Trump accepts Republican presidential nomination

By Ted O’Neil | The Center Square

President Donald Trump on Thursday accepted his party’s presidential nomination during the final night of the Republican National Committee’s virtual convention, saying that in a second term he will “rebuild our economy, lower unemployment, protect America and rekindle pride” in the nation.

Trump’s remarks came in a week that saw the convergence of several nationwide issues, including the continued fight against the coronavirus pandemic, Hurricane Laura making landfall along the Gulf of Mexico, racial unrest after the fatal shooting of Jacob Blake by police in Kenosha, Wisconsin, and the battle against several California wildfires.

Trump said he believes America is “the torch that enlightens the world” and called November “the most important election in the history of the country.”

Sen. Kamala Harris, running mate of former Vice President Joe Biden on the Democratic ticket, addressed these issues earlier Thursday in a “prebuttal” speech, accusing Trump of “a reckless disregard for the well-being of the American people.”

Harris also claimed the Democratic National Convention was “clear-eyed” about the challenges facing the country while the Republican National Convention’s only purpose was to “soothe Donald Trump’s ego.”

At several points in his speech, Trump pointed to what he said were Biden’s shortcomings during his five decades in elected office as senator and vice president, claiming that China wants to see Biden win in November so they can continue to “control America” and that Biden is a “Trojan Horse for socialism.”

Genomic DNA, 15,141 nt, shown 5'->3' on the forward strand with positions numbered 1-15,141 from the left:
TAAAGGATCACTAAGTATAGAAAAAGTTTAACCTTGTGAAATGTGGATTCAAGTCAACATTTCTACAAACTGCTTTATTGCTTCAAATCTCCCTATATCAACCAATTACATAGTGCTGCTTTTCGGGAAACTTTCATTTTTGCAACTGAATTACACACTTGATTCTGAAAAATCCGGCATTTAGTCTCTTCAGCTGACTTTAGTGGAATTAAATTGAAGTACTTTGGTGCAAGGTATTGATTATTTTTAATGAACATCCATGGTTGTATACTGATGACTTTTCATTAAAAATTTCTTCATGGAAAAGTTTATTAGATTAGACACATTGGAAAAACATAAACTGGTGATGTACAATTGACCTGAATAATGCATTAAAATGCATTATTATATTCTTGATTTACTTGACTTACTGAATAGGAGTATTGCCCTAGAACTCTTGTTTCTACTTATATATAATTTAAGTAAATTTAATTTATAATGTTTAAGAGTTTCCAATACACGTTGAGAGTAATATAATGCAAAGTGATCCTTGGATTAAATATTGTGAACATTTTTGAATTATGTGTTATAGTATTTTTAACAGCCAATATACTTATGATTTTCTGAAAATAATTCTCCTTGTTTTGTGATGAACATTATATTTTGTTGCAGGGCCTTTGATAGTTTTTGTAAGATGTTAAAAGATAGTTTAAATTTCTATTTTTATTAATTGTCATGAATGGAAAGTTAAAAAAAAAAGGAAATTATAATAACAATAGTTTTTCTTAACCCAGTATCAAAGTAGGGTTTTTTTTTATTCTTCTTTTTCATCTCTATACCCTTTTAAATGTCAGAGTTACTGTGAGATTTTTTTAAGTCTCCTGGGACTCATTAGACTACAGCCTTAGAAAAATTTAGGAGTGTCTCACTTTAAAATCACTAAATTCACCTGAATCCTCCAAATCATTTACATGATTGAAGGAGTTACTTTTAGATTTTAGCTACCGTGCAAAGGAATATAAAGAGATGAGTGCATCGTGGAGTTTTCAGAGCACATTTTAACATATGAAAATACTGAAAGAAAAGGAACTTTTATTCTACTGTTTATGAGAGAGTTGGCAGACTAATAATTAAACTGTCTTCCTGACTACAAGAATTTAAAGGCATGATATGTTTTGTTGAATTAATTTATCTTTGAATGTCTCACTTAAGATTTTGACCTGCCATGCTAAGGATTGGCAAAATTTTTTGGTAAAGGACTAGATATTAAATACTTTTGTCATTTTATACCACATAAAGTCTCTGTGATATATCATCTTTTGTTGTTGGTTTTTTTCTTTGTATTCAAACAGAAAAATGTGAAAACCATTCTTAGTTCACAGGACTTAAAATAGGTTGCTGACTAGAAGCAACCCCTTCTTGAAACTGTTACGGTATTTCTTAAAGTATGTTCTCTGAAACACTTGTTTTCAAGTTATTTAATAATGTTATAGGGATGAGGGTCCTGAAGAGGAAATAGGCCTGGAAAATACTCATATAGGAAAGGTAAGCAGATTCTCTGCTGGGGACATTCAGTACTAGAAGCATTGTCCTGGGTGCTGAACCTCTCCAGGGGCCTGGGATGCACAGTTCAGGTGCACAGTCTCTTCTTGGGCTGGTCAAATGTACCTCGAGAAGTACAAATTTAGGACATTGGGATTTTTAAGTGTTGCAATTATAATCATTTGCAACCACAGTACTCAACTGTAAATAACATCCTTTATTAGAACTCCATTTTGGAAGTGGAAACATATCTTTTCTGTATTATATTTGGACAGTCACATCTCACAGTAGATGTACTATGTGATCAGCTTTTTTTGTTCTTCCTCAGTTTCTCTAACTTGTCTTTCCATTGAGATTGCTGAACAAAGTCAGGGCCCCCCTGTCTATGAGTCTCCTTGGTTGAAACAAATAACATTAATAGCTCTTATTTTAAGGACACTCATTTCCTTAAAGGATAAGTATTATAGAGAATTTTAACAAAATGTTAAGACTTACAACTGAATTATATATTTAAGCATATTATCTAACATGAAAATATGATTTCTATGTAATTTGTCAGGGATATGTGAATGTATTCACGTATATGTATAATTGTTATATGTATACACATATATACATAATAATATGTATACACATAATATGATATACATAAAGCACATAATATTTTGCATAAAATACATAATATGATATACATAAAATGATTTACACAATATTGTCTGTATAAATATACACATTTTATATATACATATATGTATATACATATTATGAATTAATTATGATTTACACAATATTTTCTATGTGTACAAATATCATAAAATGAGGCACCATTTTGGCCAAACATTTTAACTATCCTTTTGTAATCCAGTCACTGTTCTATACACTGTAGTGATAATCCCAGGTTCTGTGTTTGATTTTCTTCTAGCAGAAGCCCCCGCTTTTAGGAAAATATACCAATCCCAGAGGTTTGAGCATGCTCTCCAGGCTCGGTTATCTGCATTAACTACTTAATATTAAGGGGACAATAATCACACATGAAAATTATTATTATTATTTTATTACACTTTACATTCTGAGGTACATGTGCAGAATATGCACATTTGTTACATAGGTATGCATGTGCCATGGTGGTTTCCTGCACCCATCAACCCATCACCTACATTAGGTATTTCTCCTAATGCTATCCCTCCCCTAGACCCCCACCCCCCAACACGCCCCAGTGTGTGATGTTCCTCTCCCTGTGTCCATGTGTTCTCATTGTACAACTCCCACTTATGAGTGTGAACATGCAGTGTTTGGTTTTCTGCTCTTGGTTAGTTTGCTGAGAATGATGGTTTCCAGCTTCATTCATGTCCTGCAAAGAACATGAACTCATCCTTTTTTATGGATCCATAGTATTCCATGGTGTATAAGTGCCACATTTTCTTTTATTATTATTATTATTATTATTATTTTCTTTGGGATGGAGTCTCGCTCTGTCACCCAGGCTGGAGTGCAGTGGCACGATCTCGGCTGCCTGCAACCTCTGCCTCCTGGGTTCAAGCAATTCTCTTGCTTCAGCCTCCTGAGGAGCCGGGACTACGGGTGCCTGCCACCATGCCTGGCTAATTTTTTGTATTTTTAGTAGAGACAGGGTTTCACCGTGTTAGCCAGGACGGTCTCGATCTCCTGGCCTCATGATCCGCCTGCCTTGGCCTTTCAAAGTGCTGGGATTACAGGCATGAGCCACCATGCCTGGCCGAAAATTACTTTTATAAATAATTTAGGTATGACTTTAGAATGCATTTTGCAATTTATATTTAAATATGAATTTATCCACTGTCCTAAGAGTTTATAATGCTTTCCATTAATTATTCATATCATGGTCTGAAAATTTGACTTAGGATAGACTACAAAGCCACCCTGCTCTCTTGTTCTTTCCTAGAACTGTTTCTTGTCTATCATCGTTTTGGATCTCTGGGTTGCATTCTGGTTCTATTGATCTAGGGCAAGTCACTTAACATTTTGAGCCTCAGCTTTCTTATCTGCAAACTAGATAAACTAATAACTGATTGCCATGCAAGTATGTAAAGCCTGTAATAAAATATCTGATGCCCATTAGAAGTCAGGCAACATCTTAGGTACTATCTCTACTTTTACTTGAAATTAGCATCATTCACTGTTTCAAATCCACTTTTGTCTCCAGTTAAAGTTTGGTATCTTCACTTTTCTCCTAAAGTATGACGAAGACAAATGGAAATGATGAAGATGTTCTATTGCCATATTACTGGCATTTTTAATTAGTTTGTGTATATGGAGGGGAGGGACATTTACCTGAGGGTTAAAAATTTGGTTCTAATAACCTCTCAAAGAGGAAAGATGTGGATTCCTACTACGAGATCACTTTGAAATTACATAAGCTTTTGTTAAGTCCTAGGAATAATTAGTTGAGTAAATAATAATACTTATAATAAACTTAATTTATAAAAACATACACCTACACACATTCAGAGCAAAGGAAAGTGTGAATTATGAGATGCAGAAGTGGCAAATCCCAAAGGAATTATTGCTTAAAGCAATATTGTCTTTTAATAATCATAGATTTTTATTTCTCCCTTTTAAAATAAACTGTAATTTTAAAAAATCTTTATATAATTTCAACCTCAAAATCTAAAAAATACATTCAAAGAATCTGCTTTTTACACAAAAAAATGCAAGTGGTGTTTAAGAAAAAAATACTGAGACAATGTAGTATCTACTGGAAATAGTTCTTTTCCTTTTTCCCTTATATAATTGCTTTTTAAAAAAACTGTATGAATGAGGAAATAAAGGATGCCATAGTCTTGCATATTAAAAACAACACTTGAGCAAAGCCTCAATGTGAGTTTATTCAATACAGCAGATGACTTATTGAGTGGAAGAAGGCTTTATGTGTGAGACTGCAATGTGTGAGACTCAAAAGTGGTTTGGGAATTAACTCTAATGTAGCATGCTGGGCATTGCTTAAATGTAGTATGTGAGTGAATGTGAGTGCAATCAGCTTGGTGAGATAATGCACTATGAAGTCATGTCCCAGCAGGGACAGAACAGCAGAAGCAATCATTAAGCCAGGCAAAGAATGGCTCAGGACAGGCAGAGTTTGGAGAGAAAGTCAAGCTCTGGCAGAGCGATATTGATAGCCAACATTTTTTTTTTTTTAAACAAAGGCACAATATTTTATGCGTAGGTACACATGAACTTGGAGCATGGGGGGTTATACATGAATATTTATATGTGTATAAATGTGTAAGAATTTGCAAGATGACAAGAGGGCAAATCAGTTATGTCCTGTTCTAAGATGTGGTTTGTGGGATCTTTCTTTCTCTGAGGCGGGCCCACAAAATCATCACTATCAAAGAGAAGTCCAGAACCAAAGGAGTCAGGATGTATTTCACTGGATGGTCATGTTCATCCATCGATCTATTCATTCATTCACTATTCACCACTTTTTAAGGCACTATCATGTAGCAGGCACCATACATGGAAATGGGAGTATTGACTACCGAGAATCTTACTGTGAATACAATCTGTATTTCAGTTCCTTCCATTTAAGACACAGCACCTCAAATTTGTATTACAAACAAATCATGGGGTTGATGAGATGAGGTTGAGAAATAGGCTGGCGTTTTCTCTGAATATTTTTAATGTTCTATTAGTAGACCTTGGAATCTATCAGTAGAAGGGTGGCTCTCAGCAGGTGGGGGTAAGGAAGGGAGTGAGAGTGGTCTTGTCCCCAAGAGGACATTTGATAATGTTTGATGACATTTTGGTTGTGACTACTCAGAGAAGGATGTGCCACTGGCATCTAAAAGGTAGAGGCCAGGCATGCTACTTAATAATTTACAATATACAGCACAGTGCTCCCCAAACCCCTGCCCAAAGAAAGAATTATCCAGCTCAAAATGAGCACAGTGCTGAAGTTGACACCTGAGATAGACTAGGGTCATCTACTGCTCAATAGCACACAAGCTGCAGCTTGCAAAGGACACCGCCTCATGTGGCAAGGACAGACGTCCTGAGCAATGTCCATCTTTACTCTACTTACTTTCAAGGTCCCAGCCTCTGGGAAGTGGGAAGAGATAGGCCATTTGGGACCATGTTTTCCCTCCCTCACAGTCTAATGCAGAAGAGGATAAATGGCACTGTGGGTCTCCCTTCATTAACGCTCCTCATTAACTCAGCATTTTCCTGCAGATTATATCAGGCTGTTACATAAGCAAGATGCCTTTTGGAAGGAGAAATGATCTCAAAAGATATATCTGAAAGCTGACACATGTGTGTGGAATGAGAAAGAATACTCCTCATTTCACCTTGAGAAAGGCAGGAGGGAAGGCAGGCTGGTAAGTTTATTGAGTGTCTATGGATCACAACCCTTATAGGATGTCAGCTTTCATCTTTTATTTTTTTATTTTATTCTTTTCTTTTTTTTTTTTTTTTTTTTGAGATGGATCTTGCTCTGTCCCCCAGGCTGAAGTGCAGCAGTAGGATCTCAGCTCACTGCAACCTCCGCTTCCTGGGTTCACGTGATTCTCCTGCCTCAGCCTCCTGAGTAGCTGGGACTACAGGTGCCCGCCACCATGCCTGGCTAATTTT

Just as four years ago, Trump was introduced by his daughter Ivanka, who said that “Washington has not changed Donald Trump, Donald Trump has changed Washington.”

Trump delivered his remarks live from the south lawn of the White House, which critics immediately claimed was unethical when he first announced his intent to speak from there three weeks ago. Democrats said the location would violate the Hatch Act, which prohibits federal employees from engaging in partisan political activity on government property.

The president and vice president are not subject to the act, but U.S. House Speaker Nancy Pelosi, a Democrat from California, said any Trump staff member involved in the planning and execution of the speech would be in violation of the law. Trump said the location made sense as it would cut down on travel and security expenses.

Trump’s decision is also not without precedent. President Franklin D. Roosevelt was in the White House in 1940 when he spoke to the Democratic National Convention in Chicago via radio as he was nominated for a third term.

Some 2,000 people attended Trump’s speech in person, which was followed by a fireworks display.

The last night of the convention featured several RNC-produced videos that served as endorsements for Trump’s re-election, including one that focused on former Democrats who now support the Republican president.

Chief among those was a speech by Congressman Jeff Van Drew from New Jersey, who in his first term in the House switched his party affiliation from Democrat to Republican over his disagreement with last year’s impeachment proceedings against Trump.

Van Drew said his first vote in Congress was against Pelosi as speaker, which he said was “an easy call,” and that the Democratic party he first joined to run for local office years ago has “moved from liberal to radical.”